- CCSS.Math.Content.5.OA.A.2 Write simple expressions that record calculations with numbers, and interpret numerical expressions without evaluating them. For example, express the calculation “add 8 and 7, then multiply by 2” as 2 × (8 + 7). Recognize that 3 × (18932 + 921) is three times as large as 18932 + 921, without having to calculate the indicated sum or product.
- CCSS.Math.Content.6.EE.B.6 Use variables to represent numbers and write expressions when solving a real-world or mathematical problem; understand that a variable can represent an unknown number, or, depending on the purpose at hand, any number in a specified set.
- CCSS.Math.Content.7.EE.B.4 Use variables to represent quantities in a real-world or mathematical problem, and construct simple equations and inequalities to solve problems by reasoning about the quantities.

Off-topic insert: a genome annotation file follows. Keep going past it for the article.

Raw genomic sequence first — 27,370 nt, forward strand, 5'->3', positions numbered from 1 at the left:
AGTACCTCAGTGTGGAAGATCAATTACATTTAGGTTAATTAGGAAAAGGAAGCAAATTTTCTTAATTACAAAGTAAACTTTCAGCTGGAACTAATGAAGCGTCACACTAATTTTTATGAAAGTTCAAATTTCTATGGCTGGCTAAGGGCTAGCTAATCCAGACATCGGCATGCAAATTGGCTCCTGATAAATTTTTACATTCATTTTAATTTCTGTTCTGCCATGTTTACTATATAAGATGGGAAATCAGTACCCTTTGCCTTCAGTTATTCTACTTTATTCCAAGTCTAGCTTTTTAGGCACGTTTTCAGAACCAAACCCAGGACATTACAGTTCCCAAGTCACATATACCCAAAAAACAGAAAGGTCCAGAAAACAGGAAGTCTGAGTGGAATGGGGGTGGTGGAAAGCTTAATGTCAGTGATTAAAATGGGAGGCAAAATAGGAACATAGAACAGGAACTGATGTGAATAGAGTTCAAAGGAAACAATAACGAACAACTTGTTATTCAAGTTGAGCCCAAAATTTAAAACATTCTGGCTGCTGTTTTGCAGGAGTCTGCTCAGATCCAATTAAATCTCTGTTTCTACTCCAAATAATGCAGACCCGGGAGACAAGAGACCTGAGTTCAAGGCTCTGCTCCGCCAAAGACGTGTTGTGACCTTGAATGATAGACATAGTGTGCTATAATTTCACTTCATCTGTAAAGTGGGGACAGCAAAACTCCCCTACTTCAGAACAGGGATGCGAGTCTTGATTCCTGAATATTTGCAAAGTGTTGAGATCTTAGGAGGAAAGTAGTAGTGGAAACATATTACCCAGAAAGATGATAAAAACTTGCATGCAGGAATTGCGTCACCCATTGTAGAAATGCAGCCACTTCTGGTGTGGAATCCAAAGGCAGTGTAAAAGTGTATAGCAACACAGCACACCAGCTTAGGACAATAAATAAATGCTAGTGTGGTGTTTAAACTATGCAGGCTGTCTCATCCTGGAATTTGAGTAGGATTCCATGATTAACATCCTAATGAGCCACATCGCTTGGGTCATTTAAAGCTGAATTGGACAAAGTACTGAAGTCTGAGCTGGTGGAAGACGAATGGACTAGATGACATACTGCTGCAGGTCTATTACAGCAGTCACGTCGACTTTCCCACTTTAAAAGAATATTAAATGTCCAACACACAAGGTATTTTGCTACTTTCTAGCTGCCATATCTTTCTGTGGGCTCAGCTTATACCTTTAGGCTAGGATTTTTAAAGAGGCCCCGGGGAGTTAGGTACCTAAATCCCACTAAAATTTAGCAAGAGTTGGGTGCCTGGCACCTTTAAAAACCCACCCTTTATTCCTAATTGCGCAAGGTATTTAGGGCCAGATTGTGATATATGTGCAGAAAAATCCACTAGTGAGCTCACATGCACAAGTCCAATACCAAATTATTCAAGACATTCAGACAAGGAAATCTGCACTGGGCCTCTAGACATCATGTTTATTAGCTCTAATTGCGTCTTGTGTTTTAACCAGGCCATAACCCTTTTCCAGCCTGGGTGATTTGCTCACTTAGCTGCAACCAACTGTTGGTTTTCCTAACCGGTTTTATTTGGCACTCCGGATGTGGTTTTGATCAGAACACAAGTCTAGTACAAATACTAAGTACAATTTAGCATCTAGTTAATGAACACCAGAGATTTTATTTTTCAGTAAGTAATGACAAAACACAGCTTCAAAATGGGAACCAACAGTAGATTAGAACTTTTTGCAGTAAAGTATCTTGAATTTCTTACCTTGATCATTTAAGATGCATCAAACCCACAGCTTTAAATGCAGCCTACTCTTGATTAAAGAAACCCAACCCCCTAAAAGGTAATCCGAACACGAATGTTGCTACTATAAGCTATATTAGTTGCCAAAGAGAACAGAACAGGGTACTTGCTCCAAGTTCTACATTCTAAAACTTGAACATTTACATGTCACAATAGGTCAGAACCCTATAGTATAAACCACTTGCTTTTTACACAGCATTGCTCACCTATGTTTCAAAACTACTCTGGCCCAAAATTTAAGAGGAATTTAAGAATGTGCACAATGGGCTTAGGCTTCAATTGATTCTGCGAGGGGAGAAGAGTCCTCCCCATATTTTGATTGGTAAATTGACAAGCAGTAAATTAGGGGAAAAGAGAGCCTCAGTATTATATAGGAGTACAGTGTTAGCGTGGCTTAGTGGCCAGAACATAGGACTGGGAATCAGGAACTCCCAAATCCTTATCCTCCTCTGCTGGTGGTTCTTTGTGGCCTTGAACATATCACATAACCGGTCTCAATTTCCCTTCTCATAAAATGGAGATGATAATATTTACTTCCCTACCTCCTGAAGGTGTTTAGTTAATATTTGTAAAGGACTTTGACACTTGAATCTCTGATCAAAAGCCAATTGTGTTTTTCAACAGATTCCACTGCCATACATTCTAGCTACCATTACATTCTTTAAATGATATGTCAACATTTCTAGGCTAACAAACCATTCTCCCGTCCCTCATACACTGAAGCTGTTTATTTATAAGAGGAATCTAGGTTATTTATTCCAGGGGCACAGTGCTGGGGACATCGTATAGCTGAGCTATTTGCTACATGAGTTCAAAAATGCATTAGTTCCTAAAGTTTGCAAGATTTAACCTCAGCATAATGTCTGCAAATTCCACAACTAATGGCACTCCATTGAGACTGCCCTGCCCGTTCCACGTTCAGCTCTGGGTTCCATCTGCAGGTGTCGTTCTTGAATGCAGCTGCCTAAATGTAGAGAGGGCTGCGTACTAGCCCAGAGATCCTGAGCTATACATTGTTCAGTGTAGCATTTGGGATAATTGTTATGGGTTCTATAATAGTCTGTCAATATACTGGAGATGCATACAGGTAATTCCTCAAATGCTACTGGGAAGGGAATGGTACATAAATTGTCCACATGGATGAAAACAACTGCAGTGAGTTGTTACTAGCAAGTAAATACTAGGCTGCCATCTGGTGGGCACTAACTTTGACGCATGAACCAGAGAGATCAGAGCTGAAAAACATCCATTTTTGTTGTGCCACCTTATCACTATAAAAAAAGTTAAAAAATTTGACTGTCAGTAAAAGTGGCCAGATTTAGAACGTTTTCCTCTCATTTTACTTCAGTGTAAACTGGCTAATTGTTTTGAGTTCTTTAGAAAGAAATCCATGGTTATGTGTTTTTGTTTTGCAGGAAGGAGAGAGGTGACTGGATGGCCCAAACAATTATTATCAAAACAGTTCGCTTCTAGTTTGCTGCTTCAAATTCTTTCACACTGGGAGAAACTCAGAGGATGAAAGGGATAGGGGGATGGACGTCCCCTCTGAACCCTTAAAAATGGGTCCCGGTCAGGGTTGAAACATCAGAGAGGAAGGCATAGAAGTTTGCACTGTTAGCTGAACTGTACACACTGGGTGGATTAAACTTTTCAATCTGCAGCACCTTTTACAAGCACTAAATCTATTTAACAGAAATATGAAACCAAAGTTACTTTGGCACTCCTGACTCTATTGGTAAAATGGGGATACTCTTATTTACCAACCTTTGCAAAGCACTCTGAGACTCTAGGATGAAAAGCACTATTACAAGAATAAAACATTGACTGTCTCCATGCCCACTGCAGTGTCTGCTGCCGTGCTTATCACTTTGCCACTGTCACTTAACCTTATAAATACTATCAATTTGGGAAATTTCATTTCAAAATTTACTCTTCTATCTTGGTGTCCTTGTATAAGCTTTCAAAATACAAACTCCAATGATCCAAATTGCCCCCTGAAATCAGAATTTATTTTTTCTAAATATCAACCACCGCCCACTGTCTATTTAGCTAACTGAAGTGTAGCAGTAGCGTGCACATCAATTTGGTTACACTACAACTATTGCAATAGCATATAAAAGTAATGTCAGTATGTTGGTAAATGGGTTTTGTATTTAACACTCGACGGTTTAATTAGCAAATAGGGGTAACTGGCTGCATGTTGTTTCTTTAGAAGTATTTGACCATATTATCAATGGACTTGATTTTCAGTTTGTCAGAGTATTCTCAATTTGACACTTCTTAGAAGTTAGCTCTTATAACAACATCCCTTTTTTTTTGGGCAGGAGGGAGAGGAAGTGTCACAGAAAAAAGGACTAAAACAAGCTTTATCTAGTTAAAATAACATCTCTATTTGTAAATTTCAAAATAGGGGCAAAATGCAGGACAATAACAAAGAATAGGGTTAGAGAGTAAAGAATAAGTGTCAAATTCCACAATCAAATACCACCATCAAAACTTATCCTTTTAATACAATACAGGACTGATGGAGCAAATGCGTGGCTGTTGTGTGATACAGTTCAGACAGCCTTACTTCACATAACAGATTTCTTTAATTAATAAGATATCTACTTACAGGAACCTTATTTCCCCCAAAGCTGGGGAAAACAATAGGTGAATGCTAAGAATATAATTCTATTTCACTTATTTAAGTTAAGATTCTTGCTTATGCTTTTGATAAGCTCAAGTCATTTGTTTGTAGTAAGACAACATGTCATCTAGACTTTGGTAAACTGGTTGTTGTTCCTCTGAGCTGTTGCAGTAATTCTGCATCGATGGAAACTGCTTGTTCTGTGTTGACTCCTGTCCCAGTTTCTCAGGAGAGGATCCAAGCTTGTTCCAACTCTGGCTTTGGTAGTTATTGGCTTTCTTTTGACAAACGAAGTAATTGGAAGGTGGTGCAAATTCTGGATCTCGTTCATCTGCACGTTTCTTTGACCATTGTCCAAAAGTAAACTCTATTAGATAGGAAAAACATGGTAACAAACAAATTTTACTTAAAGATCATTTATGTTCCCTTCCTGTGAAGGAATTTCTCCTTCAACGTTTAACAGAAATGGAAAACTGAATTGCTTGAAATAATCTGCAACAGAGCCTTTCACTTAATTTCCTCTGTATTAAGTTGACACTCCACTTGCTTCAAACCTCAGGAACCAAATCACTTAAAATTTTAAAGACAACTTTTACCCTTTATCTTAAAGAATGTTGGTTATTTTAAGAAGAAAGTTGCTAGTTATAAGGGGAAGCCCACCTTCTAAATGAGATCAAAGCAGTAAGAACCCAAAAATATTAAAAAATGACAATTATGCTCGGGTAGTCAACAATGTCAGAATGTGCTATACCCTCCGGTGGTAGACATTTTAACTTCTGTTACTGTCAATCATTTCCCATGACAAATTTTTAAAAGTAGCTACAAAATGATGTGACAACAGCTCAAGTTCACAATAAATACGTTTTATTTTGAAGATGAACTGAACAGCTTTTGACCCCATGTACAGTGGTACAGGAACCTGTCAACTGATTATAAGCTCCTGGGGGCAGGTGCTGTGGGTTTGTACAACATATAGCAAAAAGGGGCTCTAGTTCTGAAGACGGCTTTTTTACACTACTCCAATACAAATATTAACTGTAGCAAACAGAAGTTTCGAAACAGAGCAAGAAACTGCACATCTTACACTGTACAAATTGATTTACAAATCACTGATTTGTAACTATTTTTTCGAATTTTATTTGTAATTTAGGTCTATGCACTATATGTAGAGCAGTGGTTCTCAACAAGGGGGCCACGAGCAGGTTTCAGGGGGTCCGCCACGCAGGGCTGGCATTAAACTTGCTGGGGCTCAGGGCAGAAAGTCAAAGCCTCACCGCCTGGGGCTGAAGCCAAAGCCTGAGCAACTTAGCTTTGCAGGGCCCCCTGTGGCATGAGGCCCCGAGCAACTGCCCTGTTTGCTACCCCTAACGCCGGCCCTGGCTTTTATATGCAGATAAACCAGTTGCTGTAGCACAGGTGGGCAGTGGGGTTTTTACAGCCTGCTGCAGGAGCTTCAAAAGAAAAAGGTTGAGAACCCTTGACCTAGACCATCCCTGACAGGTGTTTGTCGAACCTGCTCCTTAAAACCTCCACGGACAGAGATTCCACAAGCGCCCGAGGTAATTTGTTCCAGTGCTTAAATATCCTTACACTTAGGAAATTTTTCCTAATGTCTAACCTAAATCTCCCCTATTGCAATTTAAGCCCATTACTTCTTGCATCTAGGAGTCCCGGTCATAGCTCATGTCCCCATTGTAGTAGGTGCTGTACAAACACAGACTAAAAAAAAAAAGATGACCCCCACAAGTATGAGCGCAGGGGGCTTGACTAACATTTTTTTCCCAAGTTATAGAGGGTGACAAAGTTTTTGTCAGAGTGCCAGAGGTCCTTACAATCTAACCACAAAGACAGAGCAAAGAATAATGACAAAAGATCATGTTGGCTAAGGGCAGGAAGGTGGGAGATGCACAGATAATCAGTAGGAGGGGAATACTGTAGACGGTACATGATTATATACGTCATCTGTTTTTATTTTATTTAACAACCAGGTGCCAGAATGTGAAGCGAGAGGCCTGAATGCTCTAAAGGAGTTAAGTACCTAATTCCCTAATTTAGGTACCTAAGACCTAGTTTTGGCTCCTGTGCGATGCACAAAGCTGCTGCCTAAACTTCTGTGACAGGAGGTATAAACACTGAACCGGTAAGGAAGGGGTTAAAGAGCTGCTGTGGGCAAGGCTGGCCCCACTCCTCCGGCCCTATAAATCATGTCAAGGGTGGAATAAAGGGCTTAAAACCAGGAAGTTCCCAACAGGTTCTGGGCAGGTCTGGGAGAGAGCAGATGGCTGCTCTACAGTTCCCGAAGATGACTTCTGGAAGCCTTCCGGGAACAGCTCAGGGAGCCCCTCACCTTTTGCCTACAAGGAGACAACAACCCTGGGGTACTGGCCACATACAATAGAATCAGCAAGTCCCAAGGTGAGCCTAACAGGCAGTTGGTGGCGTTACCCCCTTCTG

- CCSS.Math.Content.8.EE.C.7 Solve linear equations in one variable.
Monday, May 27, 2013
I am thinking of a number ... eureka!
Students love to unravel “I’m thinking of a number” puzzles!
Use these puzzles to introduce solving equations intuitively. Or use these puzzles after students have learned how to translate words into equations. Either way, your students will enjoy the work while reinforcing basic solving skills.The puzzles relate to these common core math standards:
Subscribe to: Post Comments (Atom)
Thank you for the freebie! My students LOVE brain teasers and challenging math problems. This will be perfect for them.ReplyDelete
I found your blog through Maniac Mondays :)
Thanks, Breanne, for stopping by! Yesterday was my first contribution to Maniac Mondays. I look forward to participating there more often.Delete
If your students enjoy the puzzles there is another set at my TpT store - on sale through the end of today.
I look forward to visiting your website!